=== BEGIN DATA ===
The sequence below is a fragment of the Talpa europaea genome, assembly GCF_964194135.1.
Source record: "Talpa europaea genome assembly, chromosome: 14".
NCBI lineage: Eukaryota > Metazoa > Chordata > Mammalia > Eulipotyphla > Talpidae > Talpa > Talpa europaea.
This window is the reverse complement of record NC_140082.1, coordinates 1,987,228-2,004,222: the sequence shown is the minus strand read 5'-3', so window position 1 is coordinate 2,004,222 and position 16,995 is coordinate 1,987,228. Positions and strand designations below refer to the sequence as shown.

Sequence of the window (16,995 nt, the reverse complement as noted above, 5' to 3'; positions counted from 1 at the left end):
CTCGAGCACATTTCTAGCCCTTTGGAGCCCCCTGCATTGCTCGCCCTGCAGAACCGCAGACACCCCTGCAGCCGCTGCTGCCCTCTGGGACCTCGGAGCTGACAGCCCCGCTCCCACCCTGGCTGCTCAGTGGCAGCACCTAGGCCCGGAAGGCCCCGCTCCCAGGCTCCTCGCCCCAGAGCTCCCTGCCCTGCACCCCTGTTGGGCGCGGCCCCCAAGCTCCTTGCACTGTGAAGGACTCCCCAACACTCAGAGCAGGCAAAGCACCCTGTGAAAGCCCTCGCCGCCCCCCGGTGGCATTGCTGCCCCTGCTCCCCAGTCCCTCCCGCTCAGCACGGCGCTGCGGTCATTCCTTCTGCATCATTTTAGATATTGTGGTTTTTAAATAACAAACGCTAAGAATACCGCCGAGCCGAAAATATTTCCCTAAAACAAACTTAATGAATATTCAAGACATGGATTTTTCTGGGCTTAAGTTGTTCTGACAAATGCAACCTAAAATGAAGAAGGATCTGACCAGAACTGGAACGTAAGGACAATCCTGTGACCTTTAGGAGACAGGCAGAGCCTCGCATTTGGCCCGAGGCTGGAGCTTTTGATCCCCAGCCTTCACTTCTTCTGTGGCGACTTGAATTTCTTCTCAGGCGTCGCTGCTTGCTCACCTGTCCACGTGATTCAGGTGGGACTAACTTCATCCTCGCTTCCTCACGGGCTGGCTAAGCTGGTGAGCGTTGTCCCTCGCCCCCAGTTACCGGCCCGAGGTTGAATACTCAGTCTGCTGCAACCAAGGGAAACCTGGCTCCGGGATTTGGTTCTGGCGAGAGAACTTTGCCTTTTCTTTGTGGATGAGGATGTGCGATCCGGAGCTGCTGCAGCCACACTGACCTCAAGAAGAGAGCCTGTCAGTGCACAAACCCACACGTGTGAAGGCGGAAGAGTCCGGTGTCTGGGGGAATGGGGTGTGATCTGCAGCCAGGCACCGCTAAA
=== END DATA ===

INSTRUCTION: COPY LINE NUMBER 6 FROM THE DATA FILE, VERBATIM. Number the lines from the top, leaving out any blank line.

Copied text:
CTCGAGCACATTTCTAGCCCTTTGGAGCCCCCTGCATTGCTCGCCCTGCAGAACCGCAGACACCCCTGCAGCCGCTGCTGCCCTCTGGGACCTCGGAGCTGACAGCCCCGCTCCCACCCTGGCTGCTCAGTGGCAGCACCTAGGCCCGGAAGGCCCCGCTCCCAGGCTCCTCGCCCCAGAGCTCCCTGCCCTGCACCCCTGTTGGGCGCGGCCCCCAAGCTCCTTGCACTGTGAAGGACTCCCCAACACTCAGAGCAGGCAAAGCACCCTGTGAAAGCCCTCGCCGCCCCCCGGTGGCATTGCTGCCCCTGCTCCCCAGTCCCTCCCGCTCAGCACGGCGCTGCGGTCATTCCTTCTGCATCATTTTAGATATTGTGGTTTTTAAATAACAAACGCTAAGAATACCGCCGAGCCGAAAATATTTCCCTAAAACAAACTTAATGAATATTCAAGACATGGATTTTTCTGGGCTTAAGTTGTTCTGACAAATGCAACCTAAAATGAAGAAGGATCTGACCAGAACTGGAACGTAAGGACAATCCTGTGACCTTTAGGAGACAGGCAGAGCCTCGCATTTGGCCCGAGGCTGGAGCTTTTGATCCCCAGCCTTCACTTCTTCTGTGGCGACTTGAATTTCTTCTCAGGCGTCGCTGCTTGCTCACCTGTCCACGTGATTCAGGTGGGACTAACTTCATCCTCGCTTCCTCACGGGCTGGCTAAGCTGGTGAGCGTTGTCCCTCGCCCCCAGTTACCGGCCCGAGGTTGAATACTCAGTCTGCTGCAACCAAGGGAAACCTGGCTCCGGGATTTGGTTCTGGCGAGAGAACTTTGCCTTTTCTTTGTGGATGAGGATGTGCGATCCGGAGCTGCTGCAGCCACACTGACCTCAAGAAGAGAGCCTGTCAGTGCACAAACCCACACGTGTGAAGGCGGAAGAGTCCGGTGTCTGGGGGAATGGGGTGTGATCTGCAGCCAGGCACCGCTAAA